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Big Data, Big Money: Dameng Closes Series A Led by Harvest Capital
Big Data, Big Money: Dameng Closes Series A Led by Harvest Capital
Long colorful lines of code on a computer screen. Image credit: Markus Spiske/Unsplash

Dameng Database (达梦数据库) has closed its Series A, nabbing at least CNY 100 million (USD 14.2 million) from a handful of locally renowned entities, including Harvest Capital (丰年资本). The latter has recently pumped a significant amount of money into advanced materials producer Jiahong (佳宏). This is the first round of independent investment in Dameng's two-decade-long history.

The company was founded in 2000 as a subsidiary of China Electronics Corporation (CEC, 中国电子信息产业集团). Specializing in data management system development, Dameng has, since then, boosted its scope to cover over 30 industries such as public security, energy, auditing, communication and finance. It claims to have been independently developing various database software products for roughly 40 years, reaching 7 million lines of code – a pretty ‘geeky’ metric that shows how seriously the company treats its core focus.

With R&D centers in Wuhan, Shanghai and Chengdu and branches in Beijing, Guangzhou and several other cities, the firm has also been exploring market opportunities abroad: its clients are scattered around the world, with Bulgaria, Ethiopia, Indonesia, Nigeria, Russia, South Korea, Thailand and the United States on the list.

California-based late-stage venture Aerospike, which provides hybrid memory database solutions for real-time big data applications, and DataStax – a database management startup that obtained over USD 100 million from Kleiner Perkins in a Series E carried out in 2014 – might be considered Dameng’s overseas counterparts –  or even role models.

Institutional money managers have recently been putting billions of dollars on the line by investing heavily in multiple companies in China’s 2B sphere. For one thing, Internet Data Center (IDC) upstart Tenglong (腾龙数据) broke the industry record, raising an astonishing CNY 26 billion (nearly USD 3.7 billion) from Morgan Stanley, Nanshan Capital (南山资本) and several other investors a few days ago.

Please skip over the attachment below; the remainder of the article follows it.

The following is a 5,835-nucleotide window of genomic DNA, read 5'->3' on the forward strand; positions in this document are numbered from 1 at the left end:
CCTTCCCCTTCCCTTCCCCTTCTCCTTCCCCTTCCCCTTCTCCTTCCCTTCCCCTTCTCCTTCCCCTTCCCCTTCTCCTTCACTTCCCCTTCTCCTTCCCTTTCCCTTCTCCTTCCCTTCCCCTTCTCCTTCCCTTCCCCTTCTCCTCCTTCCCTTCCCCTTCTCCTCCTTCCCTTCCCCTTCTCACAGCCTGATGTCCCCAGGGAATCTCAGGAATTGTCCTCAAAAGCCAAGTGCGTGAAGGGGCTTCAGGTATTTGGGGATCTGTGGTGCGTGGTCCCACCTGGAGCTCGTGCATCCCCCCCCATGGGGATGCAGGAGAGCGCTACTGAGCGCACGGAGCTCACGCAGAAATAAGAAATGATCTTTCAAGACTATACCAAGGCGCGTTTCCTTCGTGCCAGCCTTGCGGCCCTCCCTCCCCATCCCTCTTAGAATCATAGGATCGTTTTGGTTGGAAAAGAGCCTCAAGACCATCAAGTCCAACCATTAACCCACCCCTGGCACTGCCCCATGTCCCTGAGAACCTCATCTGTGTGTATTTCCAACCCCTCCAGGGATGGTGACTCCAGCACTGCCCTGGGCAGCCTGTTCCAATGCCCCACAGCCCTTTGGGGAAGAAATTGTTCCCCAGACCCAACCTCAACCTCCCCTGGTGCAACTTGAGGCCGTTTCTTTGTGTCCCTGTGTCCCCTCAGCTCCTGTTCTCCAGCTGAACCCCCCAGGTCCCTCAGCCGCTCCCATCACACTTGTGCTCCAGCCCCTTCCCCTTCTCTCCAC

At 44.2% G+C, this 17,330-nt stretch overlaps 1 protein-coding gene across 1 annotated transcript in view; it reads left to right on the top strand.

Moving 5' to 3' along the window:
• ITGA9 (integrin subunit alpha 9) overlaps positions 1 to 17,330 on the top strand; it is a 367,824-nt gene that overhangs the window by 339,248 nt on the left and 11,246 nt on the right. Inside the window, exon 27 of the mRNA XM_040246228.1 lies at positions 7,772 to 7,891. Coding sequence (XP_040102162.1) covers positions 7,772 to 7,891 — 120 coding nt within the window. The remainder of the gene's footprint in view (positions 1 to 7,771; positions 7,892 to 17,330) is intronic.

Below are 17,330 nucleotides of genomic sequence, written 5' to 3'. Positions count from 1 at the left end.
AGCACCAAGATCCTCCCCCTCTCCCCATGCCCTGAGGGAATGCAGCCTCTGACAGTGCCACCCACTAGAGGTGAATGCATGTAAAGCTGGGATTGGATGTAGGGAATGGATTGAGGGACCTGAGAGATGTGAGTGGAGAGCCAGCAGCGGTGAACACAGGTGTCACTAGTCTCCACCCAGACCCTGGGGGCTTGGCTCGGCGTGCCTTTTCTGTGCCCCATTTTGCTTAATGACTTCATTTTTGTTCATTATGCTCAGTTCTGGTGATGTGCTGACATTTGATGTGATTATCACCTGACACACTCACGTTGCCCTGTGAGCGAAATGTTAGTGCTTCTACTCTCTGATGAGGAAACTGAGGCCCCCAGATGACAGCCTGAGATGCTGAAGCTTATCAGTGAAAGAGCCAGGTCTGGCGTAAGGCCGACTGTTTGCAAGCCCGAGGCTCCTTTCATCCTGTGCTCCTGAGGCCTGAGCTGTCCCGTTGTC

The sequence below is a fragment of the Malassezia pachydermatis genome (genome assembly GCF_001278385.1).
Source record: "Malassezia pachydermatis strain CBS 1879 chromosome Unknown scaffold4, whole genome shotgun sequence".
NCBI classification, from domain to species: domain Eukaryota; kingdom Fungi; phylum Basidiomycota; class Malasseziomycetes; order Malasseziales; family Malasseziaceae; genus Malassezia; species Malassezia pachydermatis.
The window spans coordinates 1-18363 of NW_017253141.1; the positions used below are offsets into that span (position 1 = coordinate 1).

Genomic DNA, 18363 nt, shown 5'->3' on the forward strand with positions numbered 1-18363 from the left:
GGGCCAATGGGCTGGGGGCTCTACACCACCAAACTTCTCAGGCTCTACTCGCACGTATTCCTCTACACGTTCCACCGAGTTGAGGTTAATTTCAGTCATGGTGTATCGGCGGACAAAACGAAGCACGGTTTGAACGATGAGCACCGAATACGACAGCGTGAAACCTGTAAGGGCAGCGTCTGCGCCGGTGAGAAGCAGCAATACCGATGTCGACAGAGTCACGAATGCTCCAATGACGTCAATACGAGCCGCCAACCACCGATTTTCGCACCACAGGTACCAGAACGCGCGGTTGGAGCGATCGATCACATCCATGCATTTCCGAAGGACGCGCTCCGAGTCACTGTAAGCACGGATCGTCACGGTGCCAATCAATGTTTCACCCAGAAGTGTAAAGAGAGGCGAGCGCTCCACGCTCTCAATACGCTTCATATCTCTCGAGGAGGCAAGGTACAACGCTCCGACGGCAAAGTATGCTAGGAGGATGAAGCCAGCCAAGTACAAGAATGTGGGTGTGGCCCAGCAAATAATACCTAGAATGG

A growing number of exits in the cloud and corporate software sectors is another bright spot for the country’s private equity market, which has recently been cooling down, with many venture capitalists reluctant to throw financial resources at nascent local projects. This fall, EqualOcean reported on a number of fresh public offerings that happened on China’s newest Nasdaq-style trading board (read more about the venue in EqualOcean report – download).

Kingsoft Office (金山办公, A17055:SH), a Xiaomi-backed software package developer with over 300 million Monthly Active Users (MAU), reportedly raised over CNY 4.5 billion (USD 639 million) in its Shanghai IPO. Hong Kong-listed cloud computing supermarket UCloud (优刻得, A19019:SH) is also about to peep into China’s Mainland’s largest bourse – it received a nod from the market watchdog in late September. These were followed by at least a dozen code-writing startups that are queueing for a listing on the Star Market this year, most of them are profitable, with solid financial results.

Editor: Luke Sheehan

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